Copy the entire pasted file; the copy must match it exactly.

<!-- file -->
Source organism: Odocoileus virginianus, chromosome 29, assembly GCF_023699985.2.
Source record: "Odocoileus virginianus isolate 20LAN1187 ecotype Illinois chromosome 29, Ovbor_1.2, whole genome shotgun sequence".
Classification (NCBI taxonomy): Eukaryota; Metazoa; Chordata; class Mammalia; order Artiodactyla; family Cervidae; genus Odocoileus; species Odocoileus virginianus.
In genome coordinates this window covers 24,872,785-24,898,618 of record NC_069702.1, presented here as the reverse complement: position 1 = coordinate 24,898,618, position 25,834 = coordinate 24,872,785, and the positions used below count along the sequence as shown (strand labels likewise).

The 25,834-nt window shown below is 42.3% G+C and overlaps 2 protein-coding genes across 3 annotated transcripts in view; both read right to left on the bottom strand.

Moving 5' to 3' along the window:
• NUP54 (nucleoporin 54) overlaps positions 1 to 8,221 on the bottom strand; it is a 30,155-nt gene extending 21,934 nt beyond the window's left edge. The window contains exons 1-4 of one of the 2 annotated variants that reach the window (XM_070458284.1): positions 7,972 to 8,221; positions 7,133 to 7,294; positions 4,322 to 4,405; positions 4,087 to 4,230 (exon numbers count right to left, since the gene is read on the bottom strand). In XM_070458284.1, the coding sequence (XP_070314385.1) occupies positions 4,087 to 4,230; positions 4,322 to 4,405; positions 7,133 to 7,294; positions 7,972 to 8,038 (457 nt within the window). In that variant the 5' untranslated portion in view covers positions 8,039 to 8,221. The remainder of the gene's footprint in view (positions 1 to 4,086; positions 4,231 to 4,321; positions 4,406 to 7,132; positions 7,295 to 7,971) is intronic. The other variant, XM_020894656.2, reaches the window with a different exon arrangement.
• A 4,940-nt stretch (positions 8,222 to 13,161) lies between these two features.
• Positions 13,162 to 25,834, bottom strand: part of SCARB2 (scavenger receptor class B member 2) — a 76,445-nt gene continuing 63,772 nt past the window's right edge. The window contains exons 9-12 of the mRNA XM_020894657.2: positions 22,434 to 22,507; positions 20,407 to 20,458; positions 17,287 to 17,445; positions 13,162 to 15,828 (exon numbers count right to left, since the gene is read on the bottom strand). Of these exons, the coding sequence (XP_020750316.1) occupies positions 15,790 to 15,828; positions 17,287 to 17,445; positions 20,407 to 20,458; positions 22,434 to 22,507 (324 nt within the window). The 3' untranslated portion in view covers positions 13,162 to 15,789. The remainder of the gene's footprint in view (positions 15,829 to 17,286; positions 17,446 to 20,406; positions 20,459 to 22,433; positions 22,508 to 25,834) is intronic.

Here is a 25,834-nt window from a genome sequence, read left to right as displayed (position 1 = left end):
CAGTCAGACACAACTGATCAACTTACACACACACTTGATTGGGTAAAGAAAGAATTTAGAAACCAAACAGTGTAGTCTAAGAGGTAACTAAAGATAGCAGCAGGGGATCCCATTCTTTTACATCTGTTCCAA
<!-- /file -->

Source organism: Odocoileus virginianus, chromosome 29, assembly GCF_023699985.2.
Source record: "Odocoileus virginianus isolate 20LAN1187 ecotype Illinois chromosome 29, Ovbor_1.2, whole genome shotgun sequence".
Classification (NCBI taxonomy): Eukaryota; Metazoa; Chordata; class Mammalia; order Artiodactyla; family Cervidae; genus Odocoileus; species Odocoileus virginianus.
In genome coordinates this window covers 24,872,785-24,898,618 of record NC_069702.1, presented here as the reverse complement: position 1 = coordinate 24,898,618, position 25,834 = coordinate 24,872,785, and the positions used below count along the sequence as shown (strand labels likewise).

The 25,834-nt window shown below is 42.3% G+C and overlaps 2 protein-coding genes across 3 annotated transcripts in view; both read right to left on the bottom strand.

Moving 5' to 3' along the window:
• NUP54 (nucleoporin 54) overlaps positions 1 to 8,221 on the bottom strand; it is a 30,155-nt gene extending 21,934 nt beyond the window's left edge. The window contains exons 1-4 of one of the 2 annotated variants that reach the window (XM_070458284.1): positions 7,972 to 8,221; positions 7,133 to 7,294; positions 4,322 to 4,405; positions 4,087 to 4,230 (exon numbers count right to left, since the gene is read on the bottom strand). In XM_070458284.1, the coding sequence (XP_070314385.1) occupies positions 4,087 to 4,230; positions 4,322 to 4,405; positions 7,133 to 7,294; positions 7,972 to 8,038 (457 nt within the window). In that variant the 5' untranslated portion in view covers positions 8,039 to 8,221. The remainder of the gene's footprint in view (positions 1 to 4,086; positions 4,231 to 4,321; positions 4,406 to 7,132; positions 7,295 to 7,971) is intronic. The other variant, XM_020894656.2, reaches the window with a different exon arrangement.
• A 4,940-nt stretch (positions 8,222 to 13,161) lies between these two features.
• Positions 13,162 to 25,834, bottom strand: part of SCARB2 (scavenger receptor class B member 2) — a 76,445-nt gene continuing 63,772 nt past the window's right edge. The window contains exons 9-12 of the mRNA XM_020894657.2: positions 22,434 to 22,507; positions 20,407 to 20,458; positions 17,287 to 17,445; positions 13,162 to 15,828 (exon numbers count right to left, since the gene is read on the bottom strand). Of these exons, the coding sequence (XP_020750316.1) occupies positions 15,790 to 15,828; positions 17,287 to 17,445; positions 20,407 to 20,458; positions 22,434 to 22,507 (324 nt within the window). The 3' untranslated portion in view covers positions 13,162 to 15,789. The remainder of the gene's footprint in view (positions 15,829 to 17,286; positions 17,446 to 20,406; positions 20,459 to 22,433; positions 22,508 to 25,834) is intronic.

Here is a 25,834-nt window from a genome sequence, read left to right as displayed (position 1 = left end):
CAGTCAGACACAACTGATCAACTTACACACACACTTGATTGGGTAAAGAAAGAATTTAGAAACCAAACAGTGTAGTCTAAGAGGTAACTAAAGATAGCAGCAGGGGATCCCATTCTTTTACATCTGTTCCAA